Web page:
*177As a result of the search of the premises, the officers found several six-can cartons of beer, some on ice and some not, as well as four or five bottles of liquor. The building was completely equipped with furniture and fixtures, refrigeration equipment, sinks, etc., and plumbing installation for use as an alcoholic liquor dispensing establishment. It had been used as such previously on a “non-profit” and “club” basis.

The evidence disclosed defendant to have taken out a federal stamp for operation of the establishment which was to expire only one day later, on June 30, 1957, following the raid. James Drake, found in charge at time of the raid, admitted on the stand that he had served as a bartender in other places both before and after the raid and was not shown to be in possession of a federal stamp license at time of the raid.

Indeed, the whole story of the defense was that defendant, Skipworth, had turned over the premises to Drake some three weeks earlier under an oral lease; that Drake was the proprietor and he, Skip-worth, had nothing to do with the conduct of the business carried on within the premises.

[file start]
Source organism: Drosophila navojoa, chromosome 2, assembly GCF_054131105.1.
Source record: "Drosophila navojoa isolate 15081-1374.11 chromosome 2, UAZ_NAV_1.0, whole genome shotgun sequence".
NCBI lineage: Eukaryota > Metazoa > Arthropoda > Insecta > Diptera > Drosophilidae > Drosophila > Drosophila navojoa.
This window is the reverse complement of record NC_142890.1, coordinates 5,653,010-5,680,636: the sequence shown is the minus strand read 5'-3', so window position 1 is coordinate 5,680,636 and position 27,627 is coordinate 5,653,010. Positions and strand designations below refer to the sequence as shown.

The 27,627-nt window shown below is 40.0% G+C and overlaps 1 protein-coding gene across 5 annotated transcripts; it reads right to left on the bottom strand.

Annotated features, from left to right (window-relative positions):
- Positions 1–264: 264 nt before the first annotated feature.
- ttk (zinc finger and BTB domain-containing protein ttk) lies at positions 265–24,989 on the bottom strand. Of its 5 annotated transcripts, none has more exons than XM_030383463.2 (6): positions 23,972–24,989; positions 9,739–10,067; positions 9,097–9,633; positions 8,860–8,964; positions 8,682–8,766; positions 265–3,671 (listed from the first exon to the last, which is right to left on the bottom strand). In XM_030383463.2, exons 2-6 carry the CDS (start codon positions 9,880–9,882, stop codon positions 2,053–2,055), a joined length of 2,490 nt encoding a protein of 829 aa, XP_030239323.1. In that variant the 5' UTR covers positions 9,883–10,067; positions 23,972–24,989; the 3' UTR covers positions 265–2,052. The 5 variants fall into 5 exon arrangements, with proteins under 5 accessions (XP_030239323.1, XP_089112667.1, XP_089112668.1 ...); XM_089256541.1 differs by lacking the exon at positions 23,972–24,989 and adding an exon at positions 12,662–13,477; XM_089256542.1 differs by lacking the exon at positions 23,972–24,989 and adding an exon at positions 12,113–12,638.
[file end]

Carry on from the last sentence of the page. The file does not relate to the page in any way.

Apparently, the jury gave little weight to the defendant’s testimony concerning the alleged oral lease. In the first place, they saw him exercising the customary authority of an owner and proprietor when he arrived on the scene following a summons from Drake. He told the officers to “go ahead,” meaning to search the premises under the authority of the search warrant. Actually, Drake’s departure to summon defendant indicated his belief the latter, as a proprietor, should be present when his premises were being searched. Skipworth’s seeming indignation at the officers’ act in pulling out and searching the drawers by saying he thought this was going “a bit too far,” reflects the concern of a proprietor, not an uninterested observer. The jury must have felt it showed the act of a proprietor. The evidence was sufficient to go to the jury. State v. Chambers, 34 N.M. 208, 279 P. 562; State v. Coffey, 35 N.M. 204, 292 P. 228; City of Clovis v. McLain, 55 N.M. 36, 226 P.2d 101.

Aside from the claim of counsel for defendant that the court erred in refusing to direct a verdict of not guilty at the close of the State’s case and at the close of all the evidence which, as we have shown, is not well founded, we are urged to overturn the verdict of guilty because of the trial court’s refusal to instruct the jury, as follows:

“You are further instructed that an oral lease agreement is as valid as a written lease agreement under the laws of the State of New Mexico.”